Subscribe to our Compelling Mail Newsletter:

Is it okay for a Christian to take mental health medicines like anti-depressants?

Subscribe to our Compelling Mail Newsletter:

Though mental health medications are becoming more commonplace, a certain stigma continues to surround them. At times this stigma seems even greater in Christian circles. We are sometimes embarrassed of mental health illnesses such as depression or anxiety, believing that if we were truly following God we would not struggle with such maladies. Even those with conditions such as bipolar disorder and schizophrenia, which generally always require psychopharmacological treatment, may feel their faith is somehow less. But is this what God thinks?

Many mental health disorders generate in the psyche. For instance, we may be depressed because of wrong thinking or unresolved emotions. Anxiety may result from an unwillingness to trust God. However, many mental health disorders are biologically based. We are not depressed for a particular reason or for a lack of processing on our part, but due to a malfunction in our physical body. And even those disorders that begin with wrong thinking or inappropriately processed emotions will affect a person's biology. There are various neurochemicals in the brain that are believed to be implicated in disorders such as depression, anxiety, bipolar disorder, schizophrenia, attention deficit disorder, obsessive compulsive disorder, and the like. Medications are designed to target the brain chemicals and help restore them to a proper balance.

Most Christians do not have a conflict utilizing medications designed to treat physical illnesses. We believe that God created our minds and intended for us to use them. We see Him as the creator of our bodies and as the author of the scientific and medical discoveries that promote our physical health (Proverbs 2:6; Colossians 2:2-3). Certainly God can heal without medication (Matthew 8:13; Matthew 9:22; James 5:14-15). However, He has also given us the gift of medication. Our bodies are the temple of the Holy Spirit (1 Corinthians 6:19-20). We are expected to steward our bodies and care for them. We should be careful what we place into our bodies, not wanting to abuse them or put in chemicals that will harm us. However, sometimes medication is an effective tool to help care for our bodies.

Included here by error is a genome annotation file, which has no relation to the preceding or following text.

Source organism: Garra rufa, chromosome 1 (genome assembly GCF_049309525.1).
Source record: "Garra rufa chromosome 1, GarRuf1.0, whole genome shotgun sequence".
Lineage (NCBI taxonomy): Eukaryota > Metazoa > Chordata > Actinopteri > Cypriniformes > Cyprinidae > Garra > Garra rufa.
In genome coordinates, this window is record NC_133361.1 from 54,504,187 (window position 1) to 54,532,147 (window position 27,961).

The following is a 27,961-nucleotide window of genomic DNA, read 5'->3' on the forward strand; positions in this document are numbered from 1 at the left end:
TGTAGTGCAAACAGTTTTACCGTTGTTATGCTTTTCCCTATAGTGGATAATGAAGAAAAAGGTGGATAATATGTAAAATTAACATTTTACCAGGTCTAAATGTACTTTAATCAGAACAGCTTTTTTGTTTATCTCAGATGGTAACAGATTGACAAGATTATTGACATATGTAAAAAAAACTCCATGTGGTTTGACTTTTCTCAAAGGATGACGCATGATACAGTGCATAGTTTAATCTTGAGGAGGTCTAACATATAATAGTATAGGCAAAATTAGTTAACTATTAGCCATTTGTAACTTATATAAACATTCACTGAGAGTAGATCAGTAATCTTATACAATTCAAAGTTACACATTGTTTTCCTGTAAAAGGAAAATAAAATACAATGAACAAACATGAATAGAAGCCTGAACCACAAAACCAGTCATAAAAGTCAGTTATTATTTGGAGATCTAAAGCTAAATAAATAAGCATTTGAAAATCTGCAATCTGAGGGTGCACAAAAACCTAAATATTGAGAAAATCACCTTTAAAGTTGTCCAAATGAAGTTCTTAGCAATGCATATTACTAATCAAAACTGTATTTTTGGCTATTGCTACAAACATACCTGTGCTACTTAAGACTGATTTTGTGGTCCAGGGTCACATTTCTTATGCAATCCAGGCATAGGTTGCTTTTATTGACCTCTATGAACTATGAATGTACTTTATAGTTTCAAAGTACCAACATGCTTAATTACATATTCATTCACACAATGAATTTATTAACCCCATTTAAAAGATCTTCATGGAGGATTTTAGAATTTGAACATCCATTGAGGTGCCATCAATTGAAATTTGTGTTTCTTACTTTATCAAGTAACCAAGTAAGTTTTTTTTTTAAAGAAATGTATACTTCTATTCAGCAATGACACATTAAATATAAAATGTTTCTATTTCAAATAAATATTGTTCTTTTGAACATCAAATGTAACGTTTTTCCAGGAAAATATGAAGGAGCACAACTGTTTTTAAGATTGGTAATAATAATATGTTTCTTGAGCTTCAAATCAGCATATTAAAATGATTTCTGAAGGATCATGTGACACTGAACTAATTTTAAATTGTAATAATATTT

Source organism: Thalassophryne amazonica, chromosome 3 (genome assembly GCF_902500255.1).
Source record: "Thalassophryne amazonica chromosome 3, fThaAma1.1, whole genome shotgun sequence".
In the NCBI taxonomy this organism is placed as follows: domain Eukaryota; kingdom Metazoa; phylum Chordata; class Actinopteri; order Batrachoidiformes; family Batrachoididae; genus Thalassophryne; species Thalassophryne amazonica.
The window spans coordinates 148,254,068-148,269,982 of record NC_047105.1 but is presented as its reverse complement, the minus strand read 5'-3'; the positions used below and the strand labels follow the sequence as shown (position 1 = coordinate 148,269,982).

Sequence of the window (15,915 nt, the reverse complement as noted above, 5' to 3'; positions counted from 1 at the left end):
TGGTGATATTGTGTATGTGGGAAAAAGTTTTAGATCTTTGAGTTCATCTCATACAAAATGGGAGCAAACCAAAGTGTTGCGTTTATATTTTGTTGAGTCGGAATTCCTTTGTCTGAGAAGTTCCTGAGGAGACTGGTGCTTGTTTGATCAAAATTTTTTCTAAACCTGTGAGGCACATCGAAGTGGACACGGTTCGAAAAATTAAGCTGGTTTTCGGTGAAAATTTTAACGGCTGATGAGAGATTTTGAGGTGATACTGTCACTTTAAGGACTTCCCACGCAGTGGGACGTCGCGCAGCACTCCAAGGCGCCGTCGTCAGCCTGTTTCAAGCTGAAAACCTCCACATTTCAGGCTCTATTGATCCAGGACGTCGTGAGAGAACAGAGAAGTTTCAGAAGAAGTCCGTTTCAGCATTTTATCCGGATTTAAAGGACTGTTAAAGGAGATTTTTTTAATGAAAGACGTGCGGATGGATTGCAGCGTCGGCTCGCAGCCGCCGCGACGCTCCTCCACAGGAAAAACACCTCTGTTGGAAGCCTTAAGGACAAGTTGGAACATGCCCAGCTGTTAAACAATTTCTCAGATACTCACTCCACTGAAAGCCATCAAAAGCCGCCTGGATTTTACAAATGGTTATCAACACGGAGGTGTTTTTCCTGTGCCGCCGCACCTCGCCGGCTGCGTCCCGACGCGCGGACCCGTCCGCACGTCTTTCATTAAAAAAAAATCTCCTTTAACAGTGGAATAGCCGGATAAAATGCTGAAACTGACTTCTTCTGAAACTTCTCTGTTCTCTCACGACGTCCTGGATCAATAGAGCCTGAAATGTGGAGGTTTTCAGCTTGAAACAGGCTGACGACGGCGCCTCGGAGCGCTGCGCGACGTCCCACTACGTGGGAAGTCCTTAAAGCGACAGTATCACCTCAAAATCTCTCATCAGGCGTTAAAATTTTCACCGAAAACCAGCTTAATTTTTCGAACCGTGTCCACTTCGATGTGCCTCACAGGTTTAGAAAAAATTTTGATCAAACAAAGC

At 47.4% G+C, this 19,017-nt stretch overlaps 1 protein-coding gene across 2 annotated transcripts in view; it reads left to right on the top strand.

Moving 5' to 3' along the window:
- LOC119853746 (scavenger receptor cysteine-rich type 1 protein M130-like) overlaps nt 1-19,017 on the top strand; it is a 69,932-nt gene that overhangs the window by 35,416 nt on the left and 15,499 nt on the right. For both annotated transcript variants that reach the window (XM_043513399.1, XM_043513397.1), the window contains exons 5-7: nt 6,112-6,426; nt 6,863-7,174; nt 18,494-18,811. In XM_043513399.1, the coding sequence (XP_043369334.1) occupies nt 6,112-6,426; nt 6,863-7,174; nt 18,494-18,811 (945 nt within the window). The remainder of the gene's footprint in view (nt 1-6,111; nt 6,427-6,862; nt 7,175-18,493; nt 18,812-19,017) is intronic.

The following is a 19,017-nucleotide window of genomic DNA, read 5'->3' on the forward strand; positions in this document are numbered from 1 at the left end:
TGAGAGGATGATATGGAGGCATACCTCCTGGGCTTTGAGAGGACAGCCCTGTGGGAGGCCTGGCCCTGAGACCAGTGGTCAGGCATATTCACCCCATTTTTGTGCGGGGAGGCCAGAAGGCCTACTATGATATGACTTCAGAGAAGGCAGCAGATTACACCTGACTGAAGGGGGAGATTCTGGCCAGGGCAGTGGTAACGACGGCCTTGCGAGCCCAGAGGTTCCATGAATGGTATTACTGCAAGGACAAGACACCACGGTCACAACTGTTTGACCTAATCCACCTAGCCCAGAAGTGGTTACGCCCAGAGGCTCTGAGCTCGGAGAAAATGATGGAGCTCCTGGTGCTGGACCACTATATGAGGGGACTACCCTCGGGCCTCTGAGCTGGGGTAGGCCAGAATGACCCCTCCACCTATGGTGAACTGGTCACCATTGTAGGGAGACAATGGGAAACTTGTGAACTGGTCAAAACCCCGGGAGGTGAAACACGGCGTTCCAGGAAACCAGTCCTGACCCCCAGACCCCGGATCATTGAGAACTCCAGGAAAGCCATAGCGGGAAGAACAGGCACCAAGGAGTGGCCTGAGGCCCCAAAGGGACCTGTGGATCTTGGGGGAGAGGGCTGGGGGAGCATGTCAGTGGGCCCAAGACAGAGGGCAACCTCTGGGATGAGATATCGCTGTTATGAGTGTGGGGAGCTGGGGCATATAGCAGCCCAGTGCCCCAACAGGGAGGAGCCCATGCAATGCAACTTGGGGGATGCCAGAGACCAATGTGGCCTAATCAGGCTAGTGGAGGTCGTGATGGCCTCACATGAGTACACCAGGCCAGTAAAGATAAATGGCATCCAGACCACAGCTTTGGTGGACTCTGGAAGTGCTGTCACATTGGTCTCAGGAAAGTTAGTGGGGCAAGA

In the sense that psychological medications can promote our health, they are no different from other medications. However, when contemplating use of psychological medications, there are a few other considerations to be made. Because many mental health disorders either begin in the psyche or affect the psyche, therapy is often a good adjunct to medication treatment. Anti-depressants and other mental health medications should not be taken in an effort to avoid dealing with any psychological roots of a disturbance. Therapy or psychopharmacology should also not be used to avoid dealing with spiritual issues. We are called to cast our anxieties on God and to rely on Him (1 Peter 5:7). We are told that freedom is found in Christ and His truth (John 8:32). Psychology is not the cure; God is the only true Healer! But, God can use psychology – both in its medical and therapeutic forms – to help bring healing. Using the tools God has given us is one way to honor Him.

Related Truth:

How should a Christian deal with depression? What does the Bible say about depression?

Can Christians feel disappointment with God? Is it wrong to experience disappointment with God?

Freedom in Christ - What is it? How can I experience true freedom in Christ?

What is the key to experiencing joy in the Christian life?

Does God love me?

Return to:
Truth about Life Decisions

Compelling Truth HOME